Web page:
[rescue] LCD monitor diagnosis

Charles Shannon Hendrix shannon at widomaker.com
Thu Apr 27 22:52:25 CDT 2006

Thu, 27 Apr 2006 @ 16:41 -0400, Phil Stracchino said:

> No, it DOESN'T work.  That's exactly the problem.  Or, it works, but
> just barely.  I've driven cars where the guage could sit on empty for 40
> miles and you still had 4 gallons of gas in the tank.  I've driven

I've also driven cars like my 1980 Honda whose fuel gauge was perfectly
correct all the time.

My friend's BMW 735i is also spot-on all the time.

Maybe they didn't use the old system, but obviously some cars do have it
right, whatever they use.

My beat up Ford is not accurate, but it is very consistent, so I still can
make use of it. It basically has a logarithmic fall, and then hits empty with
4 gallons left.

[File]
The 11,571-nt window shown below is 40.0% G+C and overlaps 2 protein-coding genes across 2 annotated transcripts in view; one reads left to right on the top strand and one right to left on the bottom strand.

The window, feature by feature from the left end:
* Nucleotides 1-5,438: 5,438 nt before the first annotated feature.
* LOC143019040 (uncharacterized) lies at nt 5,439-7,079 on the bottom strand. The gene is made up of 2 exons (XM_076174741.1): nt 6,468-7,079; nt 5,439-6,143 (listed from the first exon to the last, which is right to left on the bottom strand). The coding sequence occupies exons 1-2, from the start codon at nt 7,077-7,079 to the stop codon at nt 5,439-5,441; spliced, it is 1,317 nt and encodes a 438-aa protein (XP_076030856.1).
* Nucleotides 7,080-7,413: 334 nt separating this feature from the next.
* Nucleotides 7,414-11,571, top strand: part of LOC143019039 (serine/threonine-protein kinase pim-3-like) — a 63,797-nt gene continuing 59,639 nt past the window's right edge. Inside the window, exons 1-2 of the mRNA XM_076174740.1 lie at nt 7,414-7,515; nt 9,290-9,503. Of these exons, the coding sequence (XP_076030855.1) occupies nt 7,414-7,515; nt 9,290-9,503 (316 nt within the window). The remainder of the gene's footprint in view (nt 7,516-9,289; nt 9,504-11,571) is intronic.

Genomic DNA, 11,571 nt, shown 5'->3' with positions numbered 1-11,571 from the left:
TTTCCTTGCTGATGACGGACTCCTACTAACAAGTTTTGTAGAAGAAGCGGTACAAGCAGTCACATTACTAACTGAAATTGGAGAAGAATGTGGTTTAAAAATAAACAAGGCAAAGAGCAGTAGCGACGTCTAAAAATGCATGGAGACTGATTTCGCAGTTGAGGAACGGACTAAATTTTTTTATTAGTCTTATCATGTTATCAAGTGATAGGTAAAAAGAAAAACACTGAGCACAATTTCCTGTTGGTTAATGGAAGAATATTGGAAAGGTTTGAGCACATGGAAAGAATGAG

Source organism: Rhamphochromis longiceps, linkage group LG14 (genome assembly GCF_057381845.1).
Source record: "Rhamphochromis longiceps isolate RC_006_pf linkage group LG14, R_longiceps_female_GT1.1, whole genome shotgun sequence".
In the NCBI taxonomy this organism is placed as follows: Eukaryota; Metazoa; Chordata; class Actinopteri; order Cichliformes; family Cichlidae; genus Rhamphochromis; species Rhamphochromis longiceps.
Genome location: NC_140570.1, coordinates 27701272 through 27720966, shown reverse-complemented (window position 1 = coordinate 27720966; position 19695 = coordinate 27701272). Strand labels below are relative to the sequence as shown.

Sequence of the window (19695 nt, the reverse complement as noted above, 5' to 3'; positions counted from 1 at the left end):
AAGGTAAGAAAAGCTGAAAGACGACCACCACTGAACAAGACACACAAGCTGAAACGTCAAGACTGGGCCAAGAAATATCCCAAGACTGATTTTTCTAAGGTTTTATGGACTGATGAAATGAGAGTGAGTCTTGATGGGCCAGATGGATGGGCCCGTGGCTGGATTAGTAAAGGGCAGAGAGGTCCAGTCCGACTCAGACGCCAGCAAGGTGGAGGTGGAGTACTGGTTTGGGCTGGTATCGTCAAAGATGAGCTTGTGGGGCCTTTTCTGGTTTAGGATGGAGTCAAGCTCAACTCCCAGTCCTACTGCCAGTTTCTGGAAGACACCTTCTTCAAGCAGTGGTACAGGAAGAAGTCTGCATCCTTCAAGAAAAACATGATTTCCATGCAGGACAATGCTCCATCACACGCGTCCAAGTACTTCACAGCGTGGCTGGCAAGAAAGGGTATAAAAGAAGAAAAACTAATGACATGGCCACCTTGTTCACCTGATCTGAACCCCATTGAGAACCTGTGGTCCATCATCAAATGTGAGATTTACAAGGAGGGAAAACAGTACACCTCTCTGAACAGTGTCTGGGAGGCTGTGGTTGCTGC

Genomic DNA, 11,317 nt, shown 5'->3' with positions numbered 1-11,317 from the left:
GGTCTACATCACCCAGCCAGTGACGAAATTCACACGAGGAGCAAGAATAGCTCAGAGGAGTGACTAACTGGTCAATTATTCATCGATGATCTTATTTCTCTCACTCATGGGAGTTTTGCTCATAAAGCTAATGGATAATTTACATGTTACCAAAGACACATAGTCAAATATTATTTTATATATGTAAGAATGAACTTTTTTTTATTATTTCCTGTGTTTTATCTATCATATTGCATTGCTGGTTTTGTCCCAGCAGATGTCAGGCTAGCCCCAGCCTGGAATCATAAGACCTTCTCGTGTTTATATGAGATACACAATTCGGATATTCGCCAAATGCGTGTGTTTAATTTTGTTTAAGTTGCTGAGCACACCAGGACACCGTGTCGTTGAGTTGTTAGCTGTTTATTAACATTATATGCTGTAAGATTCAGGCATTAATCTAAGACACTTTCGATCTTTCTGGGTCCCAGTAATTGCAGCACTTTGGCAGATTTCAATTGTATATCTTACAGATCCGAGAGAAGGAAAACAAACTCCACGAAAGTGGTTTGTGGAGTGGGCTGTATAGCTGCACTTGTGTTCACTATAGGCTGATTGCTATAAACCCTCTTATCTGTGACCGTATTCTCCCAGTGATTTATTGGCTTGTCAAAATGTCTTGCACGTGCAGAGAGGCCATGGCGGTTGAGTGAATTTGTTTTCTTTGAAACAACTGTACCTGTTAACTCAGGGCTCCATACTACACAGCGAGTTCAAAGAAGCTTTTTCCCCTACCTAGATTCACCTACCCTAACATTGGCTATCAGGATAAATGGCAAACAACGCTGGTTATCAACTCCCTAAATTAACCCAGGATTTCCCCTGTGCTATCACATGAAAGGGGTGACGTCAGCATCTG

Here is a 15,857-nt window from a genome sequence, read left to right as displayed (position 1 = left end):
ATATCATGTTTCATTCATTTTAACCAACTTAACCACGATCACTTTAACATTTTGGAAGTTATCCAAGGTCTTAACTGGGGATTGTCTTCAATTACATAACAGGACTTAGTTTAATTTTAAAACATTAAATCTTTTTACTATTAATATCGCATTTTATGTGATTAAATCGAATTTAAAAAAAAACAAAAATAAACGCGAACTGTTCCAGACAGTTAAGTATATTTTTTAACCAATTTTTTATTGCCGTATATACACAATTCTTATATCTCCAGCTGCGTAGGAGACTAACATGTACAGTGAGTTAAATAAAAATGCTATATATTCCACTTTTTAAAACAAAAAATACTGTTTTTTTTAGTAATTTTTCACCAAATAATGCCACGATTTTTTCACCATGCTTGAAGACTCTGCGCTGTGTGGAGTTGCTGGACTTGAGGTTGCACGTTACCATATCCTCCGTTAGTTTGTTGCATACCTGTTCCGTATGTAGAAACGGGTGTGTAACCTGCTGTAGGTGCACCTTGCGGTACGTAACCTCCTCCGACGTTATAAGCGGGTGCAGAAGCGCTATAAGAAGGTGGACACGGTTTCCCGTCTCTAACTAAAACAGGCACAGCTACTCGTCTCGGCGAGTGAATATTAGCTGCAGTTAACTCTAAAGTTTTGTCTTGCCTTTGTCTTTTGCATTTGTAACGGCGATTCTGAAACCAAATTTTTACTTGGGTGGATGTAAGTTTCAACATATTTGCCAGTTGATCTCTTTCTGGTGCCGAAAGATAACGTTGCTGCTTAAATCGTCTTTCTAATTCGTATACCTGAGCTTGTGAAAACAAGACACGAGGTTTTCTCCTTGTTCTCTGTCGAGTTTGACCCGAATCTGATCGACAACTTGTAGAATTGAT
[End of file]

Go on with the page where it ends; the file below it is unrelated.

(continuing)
The gas meter in the old VW Beetle my parents had when I was growing up was
more of a turn and bank indicator.

> and leaded gasoline.  We don't use them any more.  We got by with core

Right, we replaced lead with extra toluene and xylene that is far worse for us
and the environment... :)

> (Unfortunately, in the US court system, that answer isn't nearly as
> clear-cut as it should be.  In the UK, if you tried to sue an auto
> manufacturer because the fuel guage was accurate, they'd TOLD you the
> fuel guage was accurate as a selling point on the car, and you knew you
> were low on fuel but tried to push your luck anyway, the case wouldn't
> make it past barrister's review; it'd be thrown out as a frivolous
> lawsuit before it ever got to a judge.)

That's starting to happen in the US too now. 

Not the same process, and not all states yet.

Virginia does it now, and you can be in varying degrees of trouble if you
bring a frivilous lawsuit to court.

It should be universal.

Now if only they'd add "pain and suffering" lawsuits to that.

shannon "AT" widomaker.com -- ["Star Wars Moral Number 17: Teddy bears are
dangerous in herds."]

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